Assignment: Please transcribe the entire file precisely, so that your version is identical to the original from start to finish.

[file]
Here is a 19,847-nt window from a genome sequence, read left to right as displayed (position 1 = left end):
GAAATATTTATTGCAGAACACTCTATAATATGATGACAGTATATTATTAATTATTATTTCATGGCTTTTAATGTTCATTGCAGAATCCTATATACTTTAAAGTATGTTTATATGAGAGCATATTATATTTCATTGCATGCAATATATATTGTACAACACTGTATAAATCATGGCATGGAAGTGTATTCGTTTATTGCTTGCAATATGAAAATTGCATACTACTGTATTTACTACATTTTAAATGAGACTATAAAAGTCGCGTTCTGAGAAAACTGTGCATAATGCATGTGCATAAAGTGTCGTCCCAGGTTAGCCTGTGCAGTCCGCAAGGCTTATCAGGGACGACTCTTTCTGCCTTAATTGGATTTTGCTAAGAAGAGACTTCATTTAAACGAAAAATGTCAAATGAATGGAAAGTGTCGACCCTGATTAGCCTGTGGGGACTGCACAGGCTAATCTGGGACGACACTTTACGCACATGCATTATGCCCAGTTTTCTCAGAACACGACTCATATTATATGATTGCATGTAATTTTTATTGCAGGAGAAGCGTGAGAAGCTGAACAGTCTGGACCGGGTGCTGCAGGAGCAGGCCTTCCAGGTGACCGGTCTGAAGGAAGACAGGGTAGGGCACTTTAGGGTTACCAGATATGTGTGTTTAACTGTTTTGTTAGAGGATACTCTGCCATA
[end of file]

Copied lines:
Here is a 19,847-nt window from a genome sequence, read left to right as displayed (position 1 = left end):
GAAATATTTATTGCAGAACACTCTATAATATGATGACAGTATATTATTAATTATTATTTCATGGCTTTTAATGTTCATTGCAGAATCCTATATACTTTAAAGTATGTTTATATGAGAGCATATTATATTTCATTGCATGCAATATATATTGTACAACACTGTATAAATCATGGCATGGAAGTGTATTCGTTTATTGCTTGCAATATGAAAATTGCATACTACTGTATTTACTACATTTTAAATGAGACTATAAAAGTCGCGTTCTGAGAAAACTGTGCATAATGCATGTGCATAAAGTGTCGTCCCAGGTTAGCCTGTGCAGTCCGCAAGGCTTATCAGGGACGACTCTTTCTGCCTTAATTGGATTTTGCTAAGAAGAGACTTCATTTAAACGAAAAATGTCAAATGAATGGAAAGTGTCGACCCTGATTAGCCTGTGGGGACTGCACAGGCTAATCTGGGACGACACTTTACGCACATGCATTATGCCCAGTTTTCTCAGAACACGACTCATATTATATGATTGCATGTAATTTTTATTGCAGGAGAAGCGTGAGAAGCTGAACAGTCTGGACCGGGTGCTGCAGGAGCAGGCCTTCCAGGTGACCGGTCTGAAGGAAGACAGGGTAGGGCACTTTAGGGTTACCAGATATGTGTGTTTAACTGTTTTGTTAGAGGATACTCTGCCATA